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Repurposed Wrapping

December 20, 2018

Over Christmas gatherings, some of the elders in my family caught some playful jabs for oh-so-carefully opening their presents to preserve the beautiful wrapping paper. While others intensely ripped at their presents, discarding the paper and ribbons, folks like my great-Aunt Stella carefully slit the tape and folded the paper, saving every sheet large or small for future use. Relatives reminded her that she could afford to buy new wrapping paper next December, but for our Great Depression-era relatives, it wasn’t always about the comfort of having disposable income in their later years. They grew up in a time when reuse and recycle was regular habit, and I always try to incorporate their beliefs to create a less-wasteful holiday.

I also occasionally save paper from gifts and definitely repurpose any ribbons or bows that had not been torn or crushed. Other Earth-friendly options can I have fun with are old maps, the Sunday funnies, and scarves and scrap fabric to wrap gifts. Local thrift shops usually have good selections of used children’s books, and when I find one with colorful illustrations, I tear those pages out to wrap gifts for kids. I also collect spools and remnants of fabric craft ribbon to pretty up the packages, instead of using store-bought bows. Colorful bakers twine can add a fun twist to a gift, and the string can be repurposed for kitchen use.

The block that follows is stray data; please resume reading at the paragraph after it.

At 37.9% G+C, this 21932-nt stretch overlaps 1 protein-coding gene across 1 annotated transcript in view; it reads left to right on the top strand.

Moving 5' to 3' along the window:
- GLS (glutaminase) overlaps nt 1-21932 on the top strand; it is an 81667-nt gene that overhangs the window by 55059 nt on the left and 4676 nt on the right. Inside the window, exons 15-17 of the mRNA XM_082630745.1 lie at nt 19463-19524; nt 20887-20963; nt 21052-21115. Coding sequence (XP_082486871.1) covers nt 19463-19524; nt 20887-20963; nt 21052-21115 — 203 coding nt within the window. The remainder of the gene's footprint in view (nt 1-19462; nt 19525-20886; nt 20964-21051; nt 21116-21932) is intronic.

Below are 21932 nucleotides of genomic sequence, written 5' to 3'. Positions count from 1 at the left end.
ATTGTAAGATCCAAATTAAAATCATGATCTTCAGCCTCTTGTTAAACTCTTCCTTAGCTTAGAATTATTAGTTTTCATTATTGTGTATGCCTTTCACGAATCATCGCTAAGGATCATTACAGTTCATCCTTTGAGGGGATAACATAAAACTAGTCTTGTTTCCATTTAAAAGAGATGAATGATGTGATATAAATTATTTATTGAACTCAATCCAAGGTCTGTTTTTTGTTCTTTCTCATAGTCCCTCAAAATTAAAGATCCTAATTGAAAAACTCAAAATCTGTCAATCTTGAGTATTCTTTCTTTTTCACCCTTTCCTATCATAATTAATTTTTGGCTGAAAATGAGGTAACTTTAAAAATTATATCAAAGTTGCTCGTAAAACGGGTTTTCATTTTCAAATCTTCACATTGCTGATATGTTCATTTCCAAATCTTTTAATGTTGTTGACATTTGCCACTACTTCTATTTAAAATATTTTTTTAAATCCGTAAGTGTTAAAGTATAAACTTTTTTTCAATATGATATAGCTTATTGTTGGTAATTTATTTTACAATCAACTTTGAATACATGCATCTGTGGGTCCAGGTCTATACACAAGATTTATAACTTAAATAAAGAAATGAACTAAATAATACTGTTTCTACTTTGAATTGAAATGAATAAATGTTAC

Sheet music makes fun wrap for gifts for the musician or music lover in the family. I’ve also torn maps out of atlases found at resale shops to wrap gifts for the explorer or someone who has a trip planned for the coming year. Holiday touches can be added with sprigs of artificial holly, a poinsettia flower, or repurposed flat ornaments like snowflakes. I’ve also found unique rolls of vintage holiday wrap at rummage sales and antique shops. I just trimmed off any yellowed edges, and the paper was still perfectly good.

Everyone might not have the time or want to use Aunt Stella’s technique of saving wrapping paper, but remember that most wrapping paper is recyclable, except for foil wrap. But ribbons and bows generally are not recyclable, and stringy objects like ribbon can get caught in machinery at materials recovery facilities. Check with your local municipality for more specific guidelines about recycling holiday wrappings.

Cheers to a joyful, safe, and eco-friendly holiday!

Sheila Julson is a freelance writer and regular contributor to Natural Awakenings magazine.




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